No one enjoys being the fashion police at work but for many HR practitioners and managers, it’s a role they’re unwillingly thrust into. There’s always going to be an employee who pushes the dress code to the limit, or who misunderstands, or who just plain doesn’t care. And it’s HR’s unenviable duty to remind these employees of what’s in the dress code and why it matters. That second part is the hard one, but you can’t get anywhere without it. Employees who don’t understand or care about the dress code may shape up for a few weeks but it won’t last — it can’t, because they haven’t bought into this aspect of the company culture.
Additive policies, dress codes that contribute something to the culture or goals of the organization rather than just monitor employees, have the best chance of working. Almost all retail and food service organizations have dress codes. Some are strict and some are relaxed, but they all serve to do three things:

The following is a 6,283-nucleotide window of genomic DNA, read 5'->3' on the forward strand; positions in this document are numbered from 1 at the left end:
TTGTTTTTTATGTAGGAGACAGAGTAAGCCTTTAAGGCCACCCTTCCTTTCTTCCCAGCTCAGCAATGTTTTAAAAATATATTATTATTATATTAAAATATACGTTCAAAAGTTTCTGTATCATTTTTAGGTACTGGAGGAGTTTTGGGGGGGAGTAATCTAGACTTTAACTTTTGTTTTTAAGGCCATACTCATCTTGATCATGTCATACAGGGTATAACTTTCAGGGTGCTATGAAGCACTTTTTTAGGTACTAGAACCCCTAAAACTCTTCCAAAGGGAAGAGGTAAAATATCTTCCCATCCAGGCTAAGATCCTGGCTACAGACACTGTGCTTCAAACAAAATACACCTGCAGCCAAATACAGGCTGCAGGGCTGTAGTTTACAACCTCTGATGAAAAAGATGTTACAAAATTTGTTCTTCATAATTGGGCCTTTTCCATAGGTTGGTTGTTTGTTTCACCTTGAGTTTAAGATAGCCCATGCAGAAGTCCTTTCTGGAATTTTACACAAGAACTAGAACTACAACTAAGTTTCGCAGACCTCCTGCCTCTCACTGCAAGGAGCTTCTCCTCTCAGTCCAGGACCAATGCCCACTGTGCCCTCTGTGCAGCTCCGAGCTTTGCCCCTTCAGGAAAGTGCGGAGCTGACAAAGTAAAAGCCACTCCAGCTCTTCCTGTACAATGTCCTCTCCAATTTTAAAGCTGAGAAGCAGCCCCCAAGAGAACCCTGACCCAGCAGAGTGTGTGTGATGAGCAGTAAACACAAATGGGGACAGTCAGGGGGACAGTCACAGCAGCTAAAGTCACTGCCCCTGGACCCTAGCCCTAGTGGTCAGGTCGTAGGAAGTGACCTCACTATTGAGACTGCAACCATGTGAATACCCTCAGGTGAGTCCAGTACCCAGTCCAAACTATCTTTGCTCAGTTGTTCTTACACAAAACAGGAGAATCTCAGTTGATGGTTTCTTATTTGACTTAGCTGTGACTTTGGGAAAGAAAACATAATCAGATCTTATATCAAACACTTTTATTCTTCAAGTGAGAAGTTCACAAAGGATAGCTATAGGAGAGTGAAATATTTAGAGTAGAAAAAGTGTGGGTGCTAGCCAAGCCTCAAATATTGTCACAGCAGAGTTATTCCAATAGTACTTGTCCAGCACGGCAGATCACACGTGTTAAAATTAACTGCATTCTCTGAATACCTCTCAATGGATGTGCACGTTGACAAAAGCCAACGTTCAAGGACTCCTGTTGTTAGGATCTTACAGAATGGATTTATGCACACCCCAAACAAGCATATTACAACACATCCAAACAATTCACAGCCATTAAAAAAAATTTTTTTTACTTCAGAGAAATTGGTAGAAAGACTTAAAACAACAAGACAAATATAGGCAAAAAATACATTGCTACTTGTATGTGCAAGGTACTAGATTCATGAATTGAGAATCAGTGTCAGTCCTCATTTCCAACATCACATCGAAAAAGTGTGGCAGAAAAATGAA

- Ensure that health and safety regulations are being followed
- Make it easy for customers to identify employees
- Ensure that employee dress is in accordance with the brand
These are incredibly easy goals to communicate to employees and they’re generally pretty easy to enforce. The fringe on your skirt could get caught in something. Don’t wear that skirt again. Your hoodie conceals the company apron and makes it hard for customers to figure out of if you work here. Wear it under the apron, please. The political slogan on your t-shirt is not something our brand wants to get mixed up in. Save it for your time off, thanks.